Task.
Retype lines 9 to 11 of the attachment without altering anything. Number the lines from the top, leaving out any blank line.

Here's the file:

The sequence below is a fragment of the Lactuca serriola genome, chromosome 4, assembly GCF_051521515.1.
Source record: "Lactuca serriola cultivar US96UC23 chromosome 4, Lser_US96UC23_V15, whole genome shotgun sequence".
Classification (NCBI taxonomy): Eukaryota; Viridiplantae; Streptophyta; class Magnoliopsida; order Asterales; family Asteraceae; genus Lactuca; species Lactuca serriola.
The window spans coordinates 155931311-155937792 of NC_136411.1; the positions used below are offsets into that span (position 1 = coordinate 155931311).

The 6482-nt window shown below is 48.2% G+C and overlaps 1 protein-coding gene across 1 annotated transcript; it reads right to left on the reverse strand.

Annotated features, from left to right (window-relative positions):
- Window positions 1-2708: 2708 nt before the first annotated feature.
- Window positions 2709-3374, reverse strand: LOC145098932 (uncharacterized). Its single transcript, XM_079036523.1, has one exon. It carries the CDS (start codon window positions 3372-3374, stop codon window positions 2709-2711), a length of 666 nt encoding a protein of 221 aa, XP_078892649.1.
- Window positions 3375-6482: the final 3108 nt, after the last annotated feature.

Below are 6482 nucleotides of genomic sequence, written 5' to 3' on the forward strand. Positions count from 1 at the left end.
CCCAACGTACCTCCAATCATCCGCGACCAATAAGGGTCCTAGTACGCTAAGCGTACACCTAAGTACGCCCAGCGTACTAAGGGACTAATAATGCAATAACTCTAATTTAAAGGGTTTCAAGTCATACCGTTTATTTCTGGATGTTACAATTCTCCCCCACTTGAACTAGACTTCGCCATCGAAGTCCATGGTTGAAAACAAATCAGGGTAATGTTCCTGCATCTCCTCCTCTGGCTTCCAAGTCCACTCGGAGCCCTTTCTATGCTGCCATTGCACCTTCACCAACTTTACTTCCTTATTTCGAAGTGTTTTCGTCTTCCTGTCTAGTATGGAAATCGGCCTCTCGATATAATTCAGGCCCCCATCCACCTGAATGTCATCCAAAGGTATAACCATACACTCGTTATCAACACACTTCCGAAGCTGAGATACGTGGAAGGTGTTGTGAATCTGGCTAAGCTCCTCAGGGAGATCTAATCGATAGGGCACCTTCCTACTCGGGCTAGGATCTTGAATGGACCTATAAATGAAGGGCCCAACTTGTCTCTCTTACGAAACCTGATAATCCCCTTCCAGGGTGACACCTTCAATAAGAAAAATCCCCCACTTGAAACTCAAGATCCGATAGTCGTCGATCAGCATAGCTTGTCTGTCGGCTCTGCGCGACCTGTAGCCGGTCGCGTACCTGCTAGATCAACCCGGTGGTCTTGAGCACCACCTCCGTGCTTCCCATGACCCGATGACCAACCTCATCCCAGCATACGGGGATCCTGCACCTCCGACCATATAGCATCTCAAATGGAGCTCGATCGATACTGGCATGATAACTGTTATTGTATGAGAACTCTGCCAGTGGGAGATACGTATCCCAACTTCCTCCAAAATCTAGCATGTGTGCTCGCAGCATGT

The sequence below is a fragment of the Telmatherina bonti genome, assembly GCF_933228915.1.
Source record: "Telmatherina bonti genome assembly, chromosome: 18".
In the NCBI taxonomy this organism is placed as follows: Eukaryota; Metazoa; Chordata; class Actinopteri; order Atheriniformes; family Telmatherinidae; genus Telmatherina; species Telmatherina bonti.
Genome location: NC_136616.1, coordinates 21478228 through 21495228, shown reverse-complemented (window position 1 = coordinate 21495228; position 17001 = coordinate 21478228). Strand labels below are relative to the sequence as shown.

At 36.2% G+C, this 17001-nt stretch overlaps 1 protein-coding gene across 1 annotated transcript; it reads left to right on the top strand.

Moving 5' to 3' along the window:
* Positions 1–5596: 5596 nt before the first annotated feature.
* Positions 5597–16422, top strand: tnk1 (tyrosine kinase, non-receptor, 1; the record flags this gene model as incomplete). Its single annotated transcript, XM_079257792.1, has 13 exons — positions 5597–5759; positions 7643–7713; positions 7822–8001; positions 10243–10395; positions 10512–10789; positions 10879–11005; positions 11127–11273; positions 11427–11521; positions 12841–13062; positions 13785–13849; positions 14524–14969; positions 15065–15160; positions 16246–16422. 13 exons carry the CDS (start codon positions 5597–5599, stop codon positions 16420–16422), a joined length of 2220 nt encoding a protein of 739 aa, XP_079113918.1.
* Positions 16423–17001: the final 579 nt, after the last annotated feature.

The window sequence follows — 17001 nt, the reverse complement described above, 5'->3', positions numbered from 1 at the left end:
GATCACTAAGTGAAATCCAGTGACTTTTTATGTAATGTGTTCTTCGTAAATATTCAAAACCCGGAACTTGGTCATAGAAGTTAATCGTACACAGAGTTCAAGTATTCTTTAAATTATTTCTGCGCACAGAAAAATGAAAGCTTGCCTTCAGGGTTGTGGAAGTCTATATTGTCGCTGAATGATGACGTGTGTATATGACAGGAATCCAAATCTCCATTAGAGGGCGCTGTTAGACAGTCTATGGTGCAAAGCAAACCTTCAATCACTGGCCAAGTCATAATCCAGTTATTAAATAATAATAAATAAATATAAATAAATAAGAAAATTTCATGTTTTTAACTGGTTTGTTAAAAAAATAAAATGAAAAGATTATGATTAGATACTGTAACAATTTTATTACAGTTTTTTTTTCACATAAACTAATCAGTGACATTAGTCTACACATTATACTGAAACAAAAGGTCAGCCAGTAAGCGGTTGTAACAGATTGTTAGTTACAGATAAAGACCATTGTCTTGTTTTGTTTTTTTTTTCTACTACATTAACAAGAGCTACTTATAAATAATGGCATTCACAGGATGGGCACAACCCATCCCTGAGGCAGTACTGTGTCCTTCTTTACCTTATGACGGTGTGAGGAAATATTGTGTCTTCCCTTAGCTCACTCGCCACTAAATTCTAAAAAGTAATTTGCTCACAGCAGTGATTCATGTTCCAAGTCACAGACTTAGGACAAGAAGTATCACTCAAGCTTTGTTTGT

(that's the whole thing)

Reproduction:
- Window positions 3375-6482: the final 3108 nt, after the last annotated feature.

Below are 6482 nucleotides of genomic sequence, written 5' to 3' on the forward strand. Positions count from 1 at the left end.
CCCAACGTACCTCCAATCATCCGCGACCAATAAGGGTCCTAGTACGCTAAGCGTACACCTAAGTACGCCCAGCGTACTAAGGGACTAATAATGCAATAACTCTAATTTAAAGGGTTTCAAGTCATACCGTTTATTTCTGGATGTTACAATTCTCCCCCACTTGAACTAGACTTCGCCATCGAAGTCCATGGTTGAAAACAAATCAGGGTAATGTTCCTGCATCTCCTCCTCTGGCTTCCAAGTCCACTCGGAGCCCTTTCTATGCTGCCATTGCACCTTCACCAACTTTACTTCCTTATTTCGAAGTGTTTTCGTCTTCCTGTCTAGTATGGAAATCGGCCTCTCGATATAATTCAGGCCCCCATCCACCTGAATGTCATCCAAAGGTATAACCATACACTCGTTATCAACACACTTCCGAAGCTGAGATACGTGGAAGGTGTTGTGAATCTGGCTAAGCTCCTCAGGGAGATCTAATCGATAGGGCACCTTCCTACTCGGGCTAGGATCTTGAATGGACCTATAAATGAAGGGCCCAACTTGTCTCTCTTACGAAACCTGATAATCCCCTTCCAGGGTGACACCTTCAATAAGAAAAATCCCCCACTTGAAACTCAAGATCCGATAGTCGTCGATCAGCATAGCTTGTCTGTCGGCTCTGCGCGACCTGTAGCCGGTCGCGTACCTGCTAGATCAACCCGGTGGTCTTGAGCACCACCTCCGTGCTTCCCATGACCCGATGACCAACCTCATCCCAGCATACGGGGATCCTGCACCTCCGACCATATAGCATCTCAAATGGAGCTCGATCGATACTGGCATGATAACTGTTATTGTATGAGAACTCTGCCAGTGGGAGATACGTATCCCAACTTCCTCCAAAATCTAGCATGTGTGCTCGCAGCATGT